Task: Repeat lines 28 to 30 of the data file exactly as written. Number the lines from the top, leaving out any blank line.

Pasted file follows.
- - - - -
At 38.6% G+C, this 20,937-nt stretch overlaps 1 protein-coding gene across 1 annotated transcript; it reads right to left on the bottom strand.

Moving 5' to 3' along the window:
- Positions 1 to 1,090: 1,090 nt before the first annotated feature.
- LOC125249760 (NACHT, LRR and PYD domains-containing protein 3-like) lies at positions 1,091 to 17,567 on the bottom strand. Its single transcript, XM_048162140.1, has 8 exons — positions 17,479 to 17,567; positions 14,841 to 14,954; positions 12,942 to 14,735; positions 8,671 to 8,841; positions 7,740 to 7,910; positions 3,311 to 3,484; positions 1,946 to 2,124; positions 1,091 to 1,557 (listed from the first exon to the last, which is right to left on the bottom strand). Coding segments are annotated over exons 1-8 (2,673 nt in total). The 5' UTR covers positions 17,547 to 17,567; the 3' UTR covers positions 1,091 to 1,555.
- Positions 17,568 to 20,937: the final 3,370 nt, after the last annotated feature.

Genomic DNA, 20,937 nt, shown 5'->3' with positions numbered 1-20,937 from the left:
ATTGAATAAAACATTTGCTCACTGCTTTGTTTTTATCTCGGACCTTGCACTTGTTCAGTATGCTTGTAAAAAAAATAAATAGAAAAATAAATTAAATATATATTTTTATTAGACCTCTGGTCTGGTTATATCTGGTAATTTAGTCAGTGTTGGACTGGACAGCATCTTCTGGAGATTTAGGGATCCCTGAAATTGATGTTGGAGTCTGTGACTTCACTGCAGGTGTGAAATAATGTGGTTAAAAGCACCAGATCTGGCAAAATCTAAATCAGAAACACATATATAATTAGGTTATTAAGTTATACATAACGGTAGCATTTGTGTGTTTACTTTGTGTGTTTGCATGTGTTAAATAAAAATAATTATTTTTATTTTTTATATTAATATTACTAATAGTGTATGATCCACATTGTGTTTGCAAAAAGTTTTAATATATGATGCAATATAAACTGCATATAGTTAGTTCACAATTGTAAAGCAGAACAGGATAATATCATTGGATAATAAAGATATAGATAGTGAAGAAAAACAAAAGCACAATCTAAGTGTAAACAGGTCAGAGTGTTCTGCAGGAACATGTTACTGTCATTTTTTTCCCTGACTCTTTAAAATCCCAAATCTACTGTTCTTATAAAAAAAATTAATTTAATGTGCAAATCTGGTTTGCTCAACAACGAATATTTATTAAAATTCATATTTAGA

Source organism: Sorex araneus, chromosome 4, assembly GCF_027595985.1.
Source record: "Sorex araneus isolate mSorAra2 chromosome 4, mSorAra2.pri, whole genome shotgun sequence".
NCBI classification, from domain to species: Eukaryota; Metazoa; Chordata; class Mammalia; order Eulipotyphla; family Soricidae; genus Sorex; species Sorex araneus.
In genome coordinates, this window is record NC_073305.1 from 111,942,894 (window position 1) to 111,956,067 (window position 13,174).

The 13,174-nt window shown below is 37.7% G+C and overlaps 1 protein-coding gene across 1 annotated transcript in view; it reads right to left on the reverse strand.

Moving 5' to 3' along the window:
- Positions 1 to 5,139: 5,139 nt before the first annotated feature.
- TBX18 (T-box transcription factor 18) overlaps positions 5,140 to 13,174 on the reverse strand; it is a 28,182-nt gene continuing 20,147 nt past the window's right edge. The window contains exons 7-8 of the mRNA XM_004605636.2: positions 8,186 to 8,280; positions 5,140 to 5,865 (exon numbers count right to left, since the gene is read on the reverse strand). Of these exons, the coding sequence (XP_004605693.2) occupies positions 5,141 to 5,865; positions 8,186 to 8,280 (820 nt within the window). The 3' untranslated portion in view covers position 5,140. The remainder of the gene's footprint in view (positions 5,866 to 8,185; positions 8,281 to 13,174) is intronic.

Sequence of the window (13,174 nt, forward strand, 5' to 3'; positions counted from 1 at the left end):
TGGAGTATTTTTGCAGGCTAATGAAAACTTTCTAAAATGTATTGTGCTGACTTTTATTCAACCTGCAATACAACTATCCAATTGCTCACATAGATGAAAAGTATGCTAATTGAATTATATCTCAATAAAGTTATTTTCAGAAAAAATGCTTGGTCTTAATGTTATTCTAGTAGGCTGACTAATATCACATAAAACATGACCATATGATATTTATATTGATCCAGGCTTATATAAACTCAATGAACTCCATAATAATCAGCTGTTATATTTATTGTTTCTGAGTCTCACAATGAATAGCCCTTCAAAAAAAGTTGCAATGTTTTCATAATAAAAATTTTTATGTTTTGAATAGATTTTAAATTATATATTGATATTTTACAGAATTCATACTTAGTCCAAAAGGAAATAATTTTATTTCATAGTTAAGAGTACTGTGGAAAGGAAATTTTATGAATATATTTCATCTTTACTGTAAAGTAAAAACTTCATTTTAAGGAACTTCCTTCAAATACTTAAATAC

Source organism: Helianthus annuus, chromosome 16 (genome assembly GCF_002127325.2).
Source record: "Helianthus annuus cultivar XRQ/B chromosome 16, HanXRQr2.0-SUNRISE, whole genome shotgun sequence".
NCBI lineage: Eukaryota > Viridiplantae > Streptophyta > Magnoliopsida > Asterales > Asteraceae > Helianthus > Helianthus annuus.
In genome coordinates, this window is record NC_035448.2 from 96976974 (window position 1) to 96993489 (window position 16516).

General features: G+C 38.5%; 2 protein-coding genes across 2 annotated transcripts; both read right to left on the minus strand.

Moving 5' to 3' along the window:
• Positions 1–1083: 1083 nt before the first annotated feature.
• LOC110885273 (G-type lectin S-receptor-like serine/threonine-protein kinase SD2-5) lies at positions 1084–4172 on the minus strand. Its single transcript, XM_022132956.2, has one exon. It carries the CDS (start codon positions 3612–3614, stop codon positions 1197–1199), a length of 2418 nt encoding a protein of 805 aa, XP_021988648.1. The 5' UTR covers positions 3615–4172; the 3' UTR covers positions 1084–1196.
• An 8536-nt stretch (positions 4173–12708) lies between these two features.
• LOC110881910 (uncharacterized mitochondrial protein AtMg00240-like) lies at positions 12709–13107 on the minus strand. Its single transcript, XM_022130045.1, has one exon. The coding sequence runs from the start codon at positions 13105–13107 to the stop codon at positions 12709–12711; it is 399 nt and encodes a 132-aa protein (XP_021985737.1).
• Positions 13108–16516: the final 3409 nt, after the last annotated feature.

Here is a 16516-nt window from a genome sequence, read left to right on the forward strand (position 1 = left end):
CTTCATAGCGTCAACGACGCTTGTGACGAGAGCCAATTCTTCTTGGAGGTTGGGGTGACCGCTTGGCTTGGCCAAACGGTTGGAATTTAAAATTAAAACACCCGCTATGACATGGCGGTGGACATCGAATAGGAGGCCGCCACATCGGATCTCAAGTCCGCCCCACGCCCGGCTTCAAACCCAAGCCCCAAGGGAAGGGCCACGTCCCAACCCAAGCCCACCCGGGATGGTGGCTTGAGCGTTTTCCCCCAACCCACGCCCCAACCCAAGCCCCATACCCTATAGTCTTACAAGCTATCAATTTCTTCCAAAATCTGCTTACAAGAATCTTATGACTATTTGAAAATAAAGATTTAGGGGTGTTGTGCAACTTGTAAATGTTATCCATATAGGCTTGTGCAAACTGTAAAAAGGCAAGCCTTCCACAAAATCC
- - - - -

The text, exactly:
• Positions 13108–16516: the final 3409 nt, after the last annotated feature.

Here is a 16516-nt window from a genome sequence, read left to right on the forward strand (position 1 = left end):
CTTCATAGCGTCAACGACGCTTGTGACGAGAGCCAATTCTTCTTGGAGGTTGGGGTGACCGCTTGGCTTGGCCAAACGGTTGGAATTTAAAATTAAAACACCCGCTATGACATGGCGGTGGACATCGAATAGGAGGCCGCCACATCGGATCTCAAGTCCGCCCCACGCCCGGCTTCAAACCCAAGCCCCAAGGGAAGGGCCACGTCCCAACCCAAGCCCACCCGGGATGGTGGCTTGAGCGTTTTCCCCCAACCCACGCCCCAACCCAAGCCCCATACCCTATAGTCTTACAAGCTATCAATTTCTTCCAAAATCTGCTTACAAGAATCTTATGACTATTTGAAAATAAAGATTTAGGGGTGTTGTGCAACTTGTAAATGTTATCCATATAGGCTTGTGCAAACTGTAAAAAGGCAAGCCTTCCACAAAATCC